I just started a new job, after 100 applications and more than 8 months without a job I had to take the one who called me for the interview. It’s lower pay and hard work. This place works on how fast and how quickly you can get your work done. Times are very different today, everyone is about time. What takes people 8 minuets it takes me 45 to 60 min to get done. They already cut my hours, I’m doomed. Maybe with all the stress I’ll have the big stroke that will end my misery.

  • Carole
    November 15, 2017 at 5:30 pm

    My sister has Primary Progressive Aphasia. I am her helper. I know she struggles every day and so I feel your pain as much as someone who doesn’t have yourpersonally struggle can. I hope you have some good days ahead even though it sounds pretty tough right now. I don’t know the cause of your Aphasia so don’t know if you can look forward to improving your performance over time, but if that is possible, then do your best to keep trying and know that some of us out here are thinking of you and rooting for you.

  • sandra j lee
    November 17, 2017 at 6:54 pm

    From last year Sept, I almost died

  • sandra j lee
    November 17, 2017 at 6:56 pm

    Since last year Sept, I almost died, however, l am grateful of my problems. I have some problems speaking and/or understanding certain words, due to results of Stroke & Aphasia. I would love to work (use to work at HP), but I would consider working simple jobs (jewerly, Avon, etc).

  • M Kovach
    January 5, 2018 at 7:38 pm

    I have aphasia and I am currently a substitute teacher at the local high school. I have a masters degree with a 4.0 in healthcare administration but am unable to do anything related to it. Although substitute teaching does not pay much, subbing at the local high school is ok because all I do is go to a class and read some very basic instructions to the students who generally already know what they need to do – so I basically site and make shore they are doing their work. Generally pretty boring and not anything like the VP of human resources job that I had before for 20 years.

  • CFOX
    January 26, 2018 at 9:47 am

    Dear whomever reads this, aphasia from stroke is the only thing I can comment about not from other entities. Know this: if you are on the hunt for a job, you are significantly better off than many of your fellow strike survivors. As such, be proud of yourself. With time and experience you will make progress in spite what you’ve been led to believe. Have faith in yourself and remain steadfast.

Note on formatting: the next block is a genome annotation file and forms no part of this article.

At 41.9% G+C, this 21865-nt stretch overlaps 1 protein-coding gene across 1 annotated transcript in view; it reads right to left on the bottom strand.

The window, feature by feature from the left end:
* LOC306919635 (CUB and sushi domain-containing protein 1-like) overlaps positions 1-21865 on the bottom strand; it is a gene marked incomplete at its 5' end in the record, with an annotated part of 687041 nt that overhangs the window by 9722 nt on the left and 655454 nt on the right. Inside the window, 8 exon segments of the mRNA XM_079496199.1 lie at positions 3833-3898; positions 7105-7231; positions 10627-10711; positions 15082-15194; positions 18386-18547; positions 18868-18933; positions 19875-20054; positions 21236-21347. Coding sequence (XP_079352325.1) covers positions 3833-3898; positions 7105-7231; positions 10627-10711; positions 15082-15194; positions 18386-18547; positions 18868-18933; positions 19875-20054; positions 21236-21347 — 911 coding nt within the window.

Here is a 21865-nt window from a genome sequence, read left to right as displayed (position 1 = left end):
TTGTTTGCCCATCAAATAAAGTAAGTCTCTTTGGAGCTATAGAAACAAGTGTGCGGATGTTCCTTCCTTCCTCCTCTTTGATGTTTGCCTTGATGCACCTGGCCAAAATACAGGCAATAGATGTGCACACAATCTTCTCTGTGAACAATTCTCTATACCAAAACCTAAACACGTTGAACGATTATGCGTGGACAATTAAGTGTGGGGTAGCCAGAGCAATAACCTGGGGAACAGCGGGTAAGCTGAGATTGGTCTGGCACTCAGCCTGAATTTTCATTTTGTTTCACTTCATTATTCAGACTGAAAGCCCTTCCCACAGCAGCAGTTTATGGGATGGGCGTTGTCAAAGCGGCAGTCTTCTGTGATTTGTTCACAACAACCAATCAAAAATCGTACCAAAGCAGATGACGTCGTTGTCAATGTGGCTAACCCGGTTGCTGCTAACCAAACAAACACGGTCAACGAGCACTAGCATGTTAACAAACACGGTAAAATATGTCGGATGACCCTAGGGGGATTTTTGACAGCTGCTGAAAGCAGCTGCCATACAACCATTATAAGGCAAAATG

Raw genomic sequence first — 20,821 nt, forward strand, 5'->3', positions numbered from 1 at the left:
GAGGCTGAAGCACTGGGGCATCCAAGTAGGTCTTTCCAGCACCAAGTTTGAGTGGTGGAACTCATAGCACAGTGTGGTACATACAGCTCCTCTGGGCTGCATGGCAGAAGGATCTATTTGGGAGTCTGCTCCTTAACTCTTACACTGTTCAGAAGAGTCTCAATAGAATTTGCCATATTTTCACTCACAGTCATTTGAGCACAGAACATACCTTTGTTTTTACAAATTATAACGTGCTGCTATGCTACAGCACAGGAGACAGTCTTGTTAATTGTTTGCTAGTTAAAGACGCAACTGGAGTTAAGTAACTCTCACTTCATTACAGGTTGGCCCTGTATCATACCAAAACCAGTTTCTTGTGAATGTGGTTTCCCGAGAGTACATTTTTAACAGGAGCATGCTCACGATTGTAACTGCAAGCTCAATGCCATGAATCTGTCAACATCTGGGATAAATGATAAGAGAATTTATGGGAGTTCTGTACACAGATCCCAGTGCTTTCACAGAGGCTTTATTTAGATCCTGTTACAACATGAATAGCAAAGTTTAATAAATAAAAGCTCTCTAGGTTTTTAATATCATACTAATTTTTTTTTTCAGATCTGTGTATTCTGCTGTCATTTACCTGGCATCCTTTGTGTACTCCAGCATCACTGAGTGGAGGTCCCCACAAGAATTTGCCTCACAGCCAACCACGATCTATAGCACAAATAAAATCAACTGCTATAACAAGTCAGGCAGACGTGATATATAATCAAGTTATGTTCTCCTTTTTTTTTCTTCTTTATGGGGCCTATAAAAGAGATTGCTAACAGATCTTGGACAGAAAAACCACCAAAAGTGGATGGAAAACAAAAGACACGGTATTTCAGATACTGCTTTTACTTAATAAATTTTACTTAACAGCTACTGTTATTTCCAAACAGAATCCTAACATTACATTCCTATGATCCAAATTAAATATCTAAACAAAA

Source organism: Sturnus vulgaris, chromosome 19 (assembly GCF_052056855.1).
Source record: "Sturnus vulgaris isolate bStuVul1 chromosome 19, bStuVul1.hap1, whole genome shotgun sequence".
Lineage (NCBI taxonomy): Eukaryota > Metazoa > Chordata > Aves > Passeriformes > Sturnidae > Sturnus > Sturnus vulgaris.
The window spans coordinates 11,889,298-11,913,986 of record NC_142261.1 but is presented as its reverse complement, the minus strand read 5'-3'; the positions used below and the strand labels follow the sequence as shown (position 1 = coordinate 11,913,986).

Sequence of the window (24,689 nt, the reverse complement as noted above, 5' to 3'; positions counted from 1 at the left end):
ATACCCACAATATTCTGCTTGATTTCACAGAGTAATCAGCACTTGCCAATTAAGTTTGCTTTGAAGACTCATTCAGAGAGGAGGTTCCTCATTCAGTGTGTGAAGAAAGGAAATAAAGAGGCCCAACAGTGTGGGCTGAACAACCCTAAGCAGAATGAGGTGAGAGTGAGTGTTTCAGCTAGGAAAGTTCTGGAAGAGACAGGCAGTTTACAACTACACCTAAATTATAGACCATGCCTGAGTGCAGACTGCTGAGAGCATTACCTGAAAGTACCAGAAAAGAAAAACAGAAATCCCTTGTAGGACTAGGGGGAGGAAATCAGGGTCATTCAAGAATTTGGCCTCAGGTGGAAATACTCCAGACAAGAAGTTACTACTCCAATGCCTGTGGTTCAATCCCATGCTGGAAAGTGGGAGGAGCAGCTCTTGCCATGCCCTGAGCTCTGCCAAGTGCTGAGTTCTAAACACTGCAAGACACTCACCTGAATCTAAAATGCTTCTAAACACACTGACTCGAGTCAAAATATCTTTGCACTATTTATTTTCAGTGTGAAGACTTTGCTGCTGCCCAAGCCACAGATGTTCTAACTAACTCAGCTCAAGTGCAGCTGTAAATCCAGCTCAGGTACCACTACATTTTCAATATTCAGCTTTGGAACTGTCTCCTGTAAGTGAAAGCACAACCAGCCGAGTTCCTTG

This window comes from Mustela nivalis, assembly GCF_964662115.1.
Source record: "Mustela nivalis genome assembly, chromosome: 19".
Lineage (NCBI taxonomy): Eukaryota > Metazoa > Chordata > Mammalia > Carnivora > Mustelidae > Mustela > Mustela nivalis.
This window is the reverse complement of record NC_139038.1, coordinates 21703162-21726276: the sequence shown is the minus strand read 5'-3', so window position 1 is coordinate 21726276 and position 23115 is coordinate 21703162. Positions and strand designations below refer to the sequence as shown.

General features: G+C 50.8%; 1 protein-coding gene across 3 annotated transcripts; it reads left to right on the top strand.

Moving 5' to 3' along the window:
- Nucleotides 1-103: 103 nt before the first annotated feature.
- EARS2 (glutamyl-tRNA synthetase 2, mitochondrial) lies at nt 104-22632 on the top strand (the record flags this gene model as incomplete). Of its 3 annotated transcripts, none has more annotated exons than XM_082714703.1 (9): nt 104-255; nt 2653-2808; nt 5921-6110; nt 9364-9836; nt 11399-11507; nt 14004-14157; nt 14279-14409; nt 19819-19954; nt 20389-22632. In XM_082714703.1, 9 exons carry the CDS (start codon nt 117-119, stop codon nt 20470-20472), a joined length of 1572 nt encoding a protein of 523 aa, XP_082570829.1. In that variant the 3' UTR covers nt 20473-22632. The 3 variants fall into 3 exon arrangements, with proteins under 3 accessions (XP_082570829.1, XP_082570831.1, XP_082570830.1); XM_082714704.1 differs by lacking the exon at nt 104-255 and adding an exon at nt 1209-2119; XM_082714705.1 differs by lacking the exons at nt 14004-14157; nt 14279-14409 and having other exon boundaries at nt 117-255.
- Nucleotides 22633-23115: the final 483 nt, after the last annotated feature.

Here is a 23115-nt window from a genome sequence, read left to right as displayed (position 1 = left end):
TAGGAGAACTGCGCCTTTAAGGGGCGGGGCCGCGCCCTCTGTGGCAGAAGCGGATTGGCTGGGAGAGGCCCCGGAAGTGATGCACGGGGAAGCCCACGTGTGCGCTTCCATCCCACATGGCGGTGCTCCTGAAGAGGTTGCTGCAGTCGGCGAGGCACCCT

I say these things as a surgeon who survived a carotid dissection and dense hemispheric stroke at 44 y/o . Aphasia has affected me since and I continue to adapt, adjust, and endeavor. But, I never excuse my disability.

  • Marlene director
    October 30, 2018 at 6:25 pm

    My son, almost 44years old had a stroke at 42 and was a partner in a law firm. He has apraxia….less common than aphasia, though a part of it. He’s able to think about the words and phrases he wants to say but the muscles won’t let them come out fully. He’s made great strides and continues to do so…..he’s upbeat…a definite plus and is well aware that his lawyer days are probably over. He’s getting state vocational training and hopes to get a job in the new year. It sure helps to remain optimistic!!!!!!

  • bruce lill
    December 7, 2020 at 3:09 pm

    I was lucky as I work for my self. As a computer Consultant I was scared to be with out a job. I found I can easily read & write software, but not very well with humans. My customers stayed with me, as I could get the work done. Work doesn’t require to spend on the phone a lot, I just do emails. Online Spell checking has been a great assistants, I just type in and then work out the spelling errors. With technology I would be retired.